JTP says that since he exploded onto the national scene he's been trying to book some quality facetime on various media outlets. As part of his strategy to better connect with a younger demographic, he went online to discover that WFMU is one of the biggest high school radio stations in the northeast. Tom tells him that it's not a high school station. JTP detects that Tom is disguising his adolescence with a voice modulator. Tom denies using the device. JTP thinks his sudden fame is nuts and awesome, and Tom reluctantly agrees that it's kind of awesome. JTP says his popularity actually prompted internal talks about him replacing "Sweetcakes" on the Republican ticket. Tom correctly assumes that this is his nickname for Gov. Sarah Palin. JTP says he also calls the embattled nominee "Palesincomparison." Tom had not heard anything about the possible V.P. shakeup. JTP says campaign officials even started mass producing McCain/Plumber signage until that dink Mort Rimbley nixed the idea. Tom thinks he's referring to Mitt Romney, the former Presidential candidate and McCain's current go-to hombre. JTP declares Mittens the dumbest name he's ever heard.
He asks Tom to hold on while he consults with his handlers about confirming some upcoming appearances on Late Night with Conehead O'Brien and Live with Regis and Kelly. JTP says he's been surprised that a lot of producers are declining to book him. He thought that every show would be clamoring to have him as a guest. Tom understands these expectations because JTP is clearly in the middle of his 15-minute run of grabbing headlines. JTP thinks that all the signs point to him staying in the spotlight forever. Tom is less confident about his long-term prospects. He wonders what level of fame JTP expects to maintain beyond just being part of the lore of the 2008 campaign. JTP says he was thinking more along the lines of rising to Jay Leno-level fame. Tom doubts that will ever happen. JTP appears to be angry about this skepticism.
He tries to win Tom over by announcing a new line of JTP products set to launch next week: koozies, bobblehead dolls, lunch boxes, and plumbing-related chocolate candies. Tom questions the public demand for these eccentric treats. JTP says the candy is shaped like tools, pipes, and even a life-sized fudge toilet, which will be marketed as the perfect party centerpiece. Tom isn't sold on the edible fixture. JTP plays up its novelty appeal since people rarely get the chance to eat a toilet at parties. Tom can't deny the truth in that advertising.
JTP thinks Tom will like his Halloween costume. Tom asks him what he will go as this year. JTP calls Tom a jerk for not realizing that it's a costume of him. He's kind of PO'd because Wal-Mart passed on it, citing losses a few years ago on a Michael Chiclets costume. Tom says that he's doubly shocked that Halloween costumes of JTP and Michael Chiklis actually exist. JTP wonders if the latter get-up involved a big Chiclets box. Tom says that Chiklis is the lead actor on The Shield, not a representative for the candy-coated chewing gum. JTP says that makes more sense because Wal-Mart only stocks one bald-guy costume per year. He reports that the retailer's 2008 selection is Uncle Festive from The Addams Family. Tom thinks the migraine-prone electrical conduit is named Uncle Fester. JTP now places the character on The Monsters, but Tom says he had it right the first time.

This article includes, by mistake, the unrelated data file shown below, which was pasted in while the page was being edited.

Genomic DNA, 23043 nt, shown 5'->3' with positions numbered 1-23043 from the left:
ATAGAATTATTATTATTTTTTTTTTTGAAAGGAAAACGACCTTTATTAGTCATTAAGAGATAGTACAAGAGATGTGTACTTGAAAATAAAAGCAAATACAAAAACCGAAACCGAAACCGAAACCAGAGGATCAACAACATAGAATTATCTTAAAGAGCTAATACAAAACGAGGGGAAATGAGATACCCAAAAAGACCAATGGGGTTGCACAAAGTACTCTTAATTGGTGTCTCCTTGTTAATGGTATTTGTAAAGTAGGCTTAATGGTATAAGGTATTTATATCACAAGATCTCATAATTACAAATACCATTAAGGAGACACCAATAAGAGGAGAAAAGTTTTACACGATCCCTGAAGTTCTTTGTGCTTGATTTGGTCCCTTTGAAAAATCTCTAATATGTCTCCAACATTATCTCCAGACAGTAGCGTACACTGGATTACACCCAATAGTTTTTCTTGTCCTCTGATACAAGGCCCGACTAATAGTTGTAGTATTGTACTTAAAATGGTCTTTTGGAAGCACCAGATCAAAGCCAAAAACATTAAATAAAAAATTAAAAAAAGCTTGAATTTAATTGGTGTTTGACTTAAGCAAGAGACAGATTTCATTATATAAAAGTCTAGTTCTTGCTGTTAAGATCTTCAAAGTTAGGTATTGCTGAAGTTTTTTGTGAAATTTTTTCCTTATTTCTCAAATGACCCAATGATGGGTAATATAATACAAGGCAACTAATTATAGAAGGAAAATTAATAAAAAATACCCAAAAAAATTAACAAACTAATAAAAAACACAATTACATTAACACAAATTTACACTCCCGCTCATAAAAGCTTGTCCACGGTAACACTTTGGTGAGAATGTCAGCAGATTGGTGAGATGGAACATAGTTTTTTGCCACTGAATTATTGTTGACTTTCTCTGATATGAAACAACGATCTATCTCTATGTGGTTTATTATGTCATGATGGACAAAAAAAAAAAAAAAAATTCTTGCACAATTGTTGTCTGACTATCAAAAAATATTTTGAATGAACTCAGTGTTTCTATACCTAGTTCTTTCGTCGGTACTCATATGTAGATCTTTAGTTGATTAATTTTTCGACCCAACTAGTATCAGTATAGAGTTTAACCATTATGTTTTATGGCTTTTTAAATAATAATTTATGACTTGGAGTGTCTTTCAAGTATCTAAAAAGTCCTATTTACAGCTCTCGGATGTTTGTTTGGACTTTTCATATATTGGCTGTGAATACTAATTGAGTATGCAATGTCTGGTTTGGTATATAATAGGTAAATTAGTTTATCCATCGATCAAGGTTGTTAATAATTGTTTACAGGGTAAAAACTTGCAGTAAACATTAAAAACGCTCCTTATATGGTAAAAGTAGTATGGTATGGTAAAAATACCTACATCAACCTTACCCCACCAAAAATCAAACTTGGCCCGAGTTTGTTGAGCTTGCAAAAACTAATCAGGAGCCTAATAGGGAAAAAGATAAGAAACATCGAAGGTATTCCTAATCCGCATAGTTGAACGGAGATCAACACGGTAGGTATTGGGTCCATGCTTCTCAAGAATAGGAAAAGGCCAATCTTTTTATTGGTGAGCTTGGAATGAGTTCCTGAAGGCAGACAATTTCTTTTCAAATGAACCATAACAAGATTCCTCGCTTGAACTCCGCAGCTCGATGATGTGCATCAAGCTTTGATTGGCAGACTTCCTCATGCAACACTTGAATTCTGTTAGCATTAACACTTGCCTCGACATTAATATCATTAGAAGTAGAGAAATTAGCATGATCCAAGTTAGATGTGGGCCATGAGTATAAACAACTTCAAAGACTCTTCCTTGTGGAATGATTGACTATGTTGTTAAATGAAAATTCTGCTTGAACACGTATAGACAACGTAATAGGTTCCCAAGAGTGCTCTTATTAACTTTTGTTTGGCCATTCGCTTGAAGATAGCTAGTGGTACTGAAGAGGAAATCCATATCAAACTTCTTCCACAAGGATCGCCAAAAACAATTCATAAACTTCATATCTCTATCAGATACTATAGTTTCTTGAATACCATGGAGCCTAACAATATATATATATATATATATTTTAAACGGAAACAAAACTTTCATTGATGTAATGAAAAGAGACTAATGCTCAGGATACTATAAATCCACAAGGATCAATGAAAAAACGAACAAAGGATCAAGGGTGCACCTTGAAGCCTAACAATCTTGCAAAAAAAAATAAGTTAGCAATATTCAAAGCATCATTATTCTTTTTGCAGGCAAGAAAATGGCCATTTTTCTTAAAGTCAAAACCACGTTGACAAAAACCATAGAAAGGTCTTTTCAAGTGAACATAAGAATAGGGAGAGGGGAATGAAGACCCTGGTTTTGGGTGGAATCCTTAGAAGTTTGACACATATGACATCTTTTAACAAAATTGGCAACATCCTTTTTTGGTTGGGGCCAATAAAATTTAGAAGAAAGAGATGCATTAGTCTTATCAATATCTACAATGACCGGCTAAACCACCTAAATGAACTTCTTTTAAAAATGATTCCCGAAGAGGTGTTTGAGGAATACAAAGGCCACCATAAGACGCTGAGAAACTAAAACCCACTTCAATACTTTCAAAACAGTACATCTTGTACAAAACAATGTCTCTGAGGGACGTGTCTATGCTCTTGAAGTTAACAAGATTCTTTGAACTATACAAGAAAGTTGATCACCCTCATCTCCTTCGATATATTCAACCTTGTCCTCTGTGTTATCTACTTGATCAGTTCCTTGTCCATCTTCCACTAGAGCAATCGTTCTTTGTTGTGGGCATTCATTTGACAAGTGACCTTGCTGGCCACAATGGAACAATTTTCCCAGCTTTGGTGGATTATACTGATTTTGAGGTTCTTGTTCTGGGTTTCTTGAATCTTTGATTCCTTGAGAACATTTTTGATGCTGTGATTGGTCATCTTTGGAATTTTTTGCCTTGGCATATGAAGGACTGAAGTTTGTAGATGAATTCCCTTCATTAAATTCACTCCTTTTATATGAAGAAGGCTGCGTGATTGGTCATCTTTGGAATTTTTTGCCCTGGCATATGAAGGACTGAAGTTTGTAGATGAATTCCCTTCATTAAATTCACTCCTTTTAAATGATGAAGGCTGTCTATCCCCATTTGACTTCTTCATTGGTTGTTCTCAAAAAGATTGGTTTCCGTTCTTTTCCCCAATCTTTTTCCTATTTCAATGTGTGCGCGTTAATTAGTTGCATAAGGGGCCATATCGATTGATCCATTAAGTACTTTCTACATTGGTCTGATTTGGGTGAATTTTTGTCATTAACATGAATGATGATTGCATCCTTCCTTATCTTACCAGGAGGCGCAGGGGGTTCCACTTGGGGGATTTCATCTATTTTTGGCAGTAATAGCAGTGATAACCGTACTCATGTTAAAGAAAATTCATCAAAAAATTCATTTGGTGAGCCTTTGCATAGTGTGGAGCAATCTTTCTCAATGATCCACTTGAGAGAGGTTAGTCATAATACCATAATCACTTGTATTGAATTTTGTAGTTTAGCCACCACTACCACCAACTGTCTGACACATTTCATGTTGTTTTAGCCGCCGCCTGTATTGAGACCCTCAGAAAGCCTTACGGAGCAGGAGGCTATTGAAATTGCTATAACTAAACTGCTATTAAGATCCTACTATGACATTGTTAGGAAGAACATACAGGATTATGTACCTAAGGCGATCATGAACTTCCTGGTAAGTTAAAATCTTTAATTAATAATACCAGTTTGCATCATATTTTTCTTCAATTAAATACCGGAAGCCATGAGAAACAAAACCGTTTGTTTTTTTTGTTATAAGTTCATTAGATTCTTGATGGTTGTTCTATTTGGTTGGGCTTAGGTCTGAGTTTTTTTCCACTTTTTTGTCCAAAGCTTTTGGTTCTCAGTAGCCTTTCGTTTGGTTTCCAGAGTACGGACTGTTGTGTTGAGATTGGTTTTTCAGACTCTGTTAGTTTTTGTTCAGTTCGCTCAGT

JTP predicts that Tom will love his rookie card from his forthcoming set of erotic plumbing trading cards. He says the first release in the improbable partnership between Gent magazine and the True Value hardware chain will be the "Rooter of Eros" series. Tom assumes the cards will focus on tools and handymen. JTP gets very excited about the tools that will be prominently displayed. Tom asks him to stop. JTP thinks the anatomical innuendo is fine because everyone is an adult except for Tom, who is a child using a voice modulator.
JTP asks Tom if Paul L. Thompson from Days of our Lives is still in the studio. Tom says that Paul F. Tompkins from VH1's reconfigured and aptly-retitled Best Week Ever with Paul F. Tompkins is present. PFT informs JTP that DooL is a long-running soap opera. JTP is disappointed that PFT isn't a cast member because one of his TV projects involved landing a recurring role. PFT explains that the BWE format has a panel of comedians riffing on popular culture, and JTP assumes that he was the star of the past week. PFT says they did spend some time discussing his starring role in the second Presidential debate. JTP thought that his insertion into the national conversation was insane. He thanks PFT for pushing his brand. Tom saw the BWE pieces as more of a comment on his presence in the news cycle instead of a pro-JTP advertisement. PFT makes it clear that the material on the program was not an endorsement of any plumbing products. JTP says his soap-opera character would be called "Jack the Plumber" to avoid invading copyright protection by playing himself. Tom and PFT are understandably confused by this bizarre legal interpretation.